Browsing named entities in The Photographic History of The Civil War: in ten volumes, Thousands of Scenes Photographed 1861-65, with Text by many Special Authorities, Volume 4: The Cavalry (ed. Francis Trevelyan Miller). You can also browse the collection for Murfreesboro (Tennessee, United States) or search for Murfreesboro (Tennessee, United States) in all documents.

Your search returned 3 results in 2 document sections:

ars had their own way. The Union generals, Lyon, Sigel, Pope, Rosecrans, and others, loudly called for more cavalry, or in lieu thereof, for horses to mount infantry. Otherwise, they agreed, it was difficult to oppose the frequent raids of the enemy on communications and supply trains. Ultimately, Generals Grant and Rosecrans initiated a system of cavalry concentration under Granger and Stanley, and greater efficiency became manifest. About the time of the battle of Stone's River, or Murfreesboro, the Federal horse began to show confidence in itself, and in numerous encounters with the Confederates--mounted and dismounted-acquitted itself with credit, fairly dividing the honors of the campaign. The names of Grierson, Streight, Wilder, and Minty became famous not only as raiders but as important factors in great battles, as at Chickamauga, where the obstinate stand of two brigades of [Rosecrans'] cavalry against the Confederate infantry gave time for the formation of the Union lin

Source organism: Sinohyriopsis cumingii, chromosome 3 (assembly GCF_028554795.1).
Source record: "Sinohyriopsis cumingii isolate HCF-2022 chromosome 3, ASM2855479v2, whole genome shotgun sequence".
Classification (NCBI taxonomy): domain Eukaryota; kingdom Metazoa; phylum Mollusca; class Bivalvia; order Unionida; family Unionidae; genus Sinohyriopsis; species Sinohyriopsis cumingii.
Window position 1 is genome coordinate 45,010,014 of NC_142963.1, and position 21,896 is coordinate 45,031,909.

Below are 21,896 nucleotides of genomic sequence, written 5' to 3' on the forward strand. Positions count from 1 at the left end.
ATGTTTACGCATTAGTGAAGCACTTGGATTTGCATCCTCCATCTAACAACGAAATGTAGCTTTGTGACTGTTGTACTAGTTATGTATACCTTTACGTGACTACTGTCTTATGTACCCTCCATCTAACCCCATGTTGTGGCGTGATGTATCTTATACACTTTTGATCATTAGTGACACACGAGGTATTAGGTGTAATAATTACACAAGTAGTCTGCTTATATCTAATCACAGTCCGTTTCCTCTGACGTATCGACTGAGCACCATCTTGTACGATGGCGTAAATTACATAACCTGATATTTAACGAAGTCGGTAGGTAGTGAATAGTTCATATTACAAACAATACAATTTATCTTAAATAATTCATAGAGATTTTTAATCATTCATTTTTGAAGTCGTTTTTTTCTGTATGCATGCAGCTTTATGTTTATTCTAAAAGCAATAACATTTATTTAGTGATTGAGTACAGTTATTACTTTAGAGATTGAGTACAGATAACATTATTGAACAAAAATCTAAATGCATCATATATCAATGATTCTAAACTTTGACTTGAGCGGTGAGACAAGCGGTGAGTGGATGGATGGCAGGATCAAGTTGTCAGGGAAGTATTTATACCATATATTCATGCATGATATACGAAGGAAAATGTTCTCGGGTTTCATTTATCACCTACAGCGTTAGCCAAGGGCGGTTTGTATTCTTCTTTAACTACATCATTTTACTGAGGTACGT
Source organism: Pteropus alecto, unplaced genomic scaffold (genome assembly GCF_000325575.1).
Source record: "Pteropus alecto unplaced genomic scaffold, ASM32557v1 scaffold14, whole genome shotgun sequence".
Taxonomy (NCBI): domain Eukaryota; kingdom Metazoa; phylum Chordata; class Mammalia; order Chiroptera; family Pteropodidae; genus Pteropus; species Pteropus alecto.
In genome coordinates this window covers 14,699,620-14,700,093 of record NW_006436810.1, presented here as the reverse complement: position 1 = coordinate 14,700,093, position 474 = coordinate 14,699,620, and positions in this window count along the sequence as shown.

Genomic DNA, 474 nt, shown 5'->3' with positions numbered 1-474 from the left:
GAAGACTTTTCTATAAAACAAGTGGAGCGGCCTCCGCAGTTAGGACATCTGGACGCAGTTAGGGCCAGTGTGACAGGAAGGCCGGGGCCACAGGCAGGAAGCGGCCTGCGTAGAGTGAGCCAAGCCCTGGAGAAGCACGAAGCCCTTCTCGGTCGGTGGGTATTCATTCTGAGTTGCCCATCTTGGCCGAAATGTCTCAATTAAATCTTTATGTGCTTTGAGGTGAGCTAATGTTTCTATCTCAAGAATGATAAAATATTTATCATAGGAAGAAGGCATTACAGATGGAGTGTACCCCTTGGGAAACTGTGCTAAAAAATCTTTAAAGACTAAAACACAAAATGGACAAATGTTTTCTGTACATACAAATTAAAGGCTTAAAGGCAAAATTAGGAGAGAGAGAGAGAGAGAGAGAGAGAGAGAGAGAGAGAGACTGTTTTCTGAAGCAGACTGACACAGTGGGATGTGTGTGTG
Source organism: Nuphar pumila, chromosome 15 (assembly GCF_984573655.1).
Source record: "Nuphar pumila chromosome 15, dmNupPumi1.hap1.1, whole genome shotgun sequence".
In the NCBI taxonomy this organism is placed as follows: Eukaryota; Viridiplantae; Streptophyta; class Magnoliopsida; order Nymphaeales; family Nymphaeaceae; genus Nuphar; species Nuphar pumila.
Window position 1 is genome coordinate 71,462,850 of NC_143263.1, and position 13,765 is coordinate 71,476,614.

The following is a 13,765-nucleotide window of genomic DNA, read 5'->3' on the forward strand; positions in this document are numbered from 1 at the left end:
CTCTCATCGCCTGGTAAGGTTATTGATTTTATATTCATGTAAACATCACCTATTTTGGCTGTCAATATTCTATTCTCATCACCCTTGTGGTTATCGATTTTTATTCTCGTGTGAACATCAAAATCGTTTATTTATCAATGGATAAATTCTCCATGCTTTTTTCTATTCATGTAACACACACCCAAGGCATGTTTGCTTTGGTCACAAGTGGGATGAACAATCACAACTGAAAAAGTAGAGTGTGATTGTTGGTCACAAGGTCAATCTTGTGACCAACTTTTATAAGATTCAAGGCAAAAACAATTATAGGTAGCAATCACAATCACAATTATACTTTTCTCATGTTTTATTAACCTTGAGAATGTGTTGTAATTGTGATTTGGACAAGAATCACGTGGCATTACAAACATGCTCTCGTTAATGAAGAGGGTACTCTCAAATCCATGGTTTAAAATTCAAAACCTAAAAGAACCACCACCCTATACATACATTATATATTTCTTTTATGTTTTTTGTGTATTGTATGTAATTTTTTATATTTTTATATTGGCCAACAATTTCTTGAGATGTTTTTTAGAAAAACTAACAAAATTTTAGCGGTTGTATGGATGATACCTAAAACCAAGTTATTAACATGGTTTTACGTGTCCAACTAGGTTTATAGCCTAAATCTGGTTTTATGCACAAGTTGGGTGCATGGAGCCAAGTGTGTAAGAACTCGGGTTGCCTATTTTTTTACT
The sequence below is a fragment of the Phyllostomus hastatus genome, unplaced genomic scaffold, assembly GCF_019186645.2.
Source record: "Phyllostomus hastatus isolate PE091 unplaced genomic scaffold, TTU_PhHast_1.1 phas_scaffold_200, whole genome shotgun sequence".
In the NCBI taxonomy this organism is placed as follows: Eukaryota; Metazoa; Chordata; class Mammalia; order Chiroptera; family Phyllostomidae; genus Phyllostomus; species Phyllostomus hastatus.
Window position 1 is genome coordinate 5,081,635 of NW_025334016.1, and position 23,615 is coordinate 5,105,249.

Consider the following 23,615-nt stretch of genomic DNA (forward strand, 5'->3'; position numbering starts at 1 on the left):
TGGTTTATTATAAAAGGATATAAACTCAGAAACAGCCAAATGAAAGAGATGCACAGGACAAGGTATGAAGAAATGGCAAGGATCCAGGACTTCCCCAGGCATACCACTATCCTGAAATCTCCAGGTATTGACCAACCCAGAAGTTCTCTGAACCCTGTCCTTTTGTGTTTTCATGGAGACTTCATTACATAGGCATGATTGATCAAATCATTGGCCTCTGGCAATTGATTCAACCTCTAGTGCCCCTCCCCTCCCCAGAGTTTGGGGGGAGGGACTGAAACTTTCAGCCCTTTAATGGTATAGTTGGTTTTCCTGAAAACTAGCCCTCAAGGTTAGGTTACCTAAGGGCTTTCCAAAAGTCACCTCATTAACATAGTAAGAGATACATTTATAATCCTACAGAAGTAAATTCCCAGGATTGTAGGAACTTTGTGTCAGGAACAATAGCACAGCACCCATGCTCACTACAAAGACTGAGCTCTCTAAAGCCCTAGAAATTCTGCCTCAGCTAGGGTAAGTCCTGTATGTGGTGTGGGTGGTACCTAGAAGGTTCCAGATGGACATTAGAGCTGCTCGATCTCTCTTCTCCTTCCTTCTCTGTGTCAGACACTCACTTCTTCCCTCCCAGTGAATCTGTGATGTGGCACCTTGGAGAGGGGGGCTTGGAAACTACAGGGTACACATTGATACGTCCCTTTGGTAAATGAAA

hough the storm-clouds and war-clouds, the cloud of death itself, lay waiting, the trooper's popular song ran: If you want to have a good time, jine the cavalry. There were approximately twelve thousand mounted troops with Bragg's army at Murfreesboro in December, 1862. General Joseph Wheeler, Chief of Cavalry, with one division, operated directly with Bragg during the battle. On December 17th Forrest, with three thousand men, was sent into western Tennessee to destroy the railroads in thelmers General Chalmers was the righthand man of General Forrest. His first service was at Shiloh. During Bragg's invasion of Kentucky he attacked Munfordville, September 14, 1862, but was repulsed. He took part in a Confederate charge at Murfreesboro, December 31st of the same year, and was so severely wounded as to disqualify him for further duty on that field. He commanded two brigades on Forrest's expedition of April 12, 1864, when the latter captured Fort Pillow and was unable to rest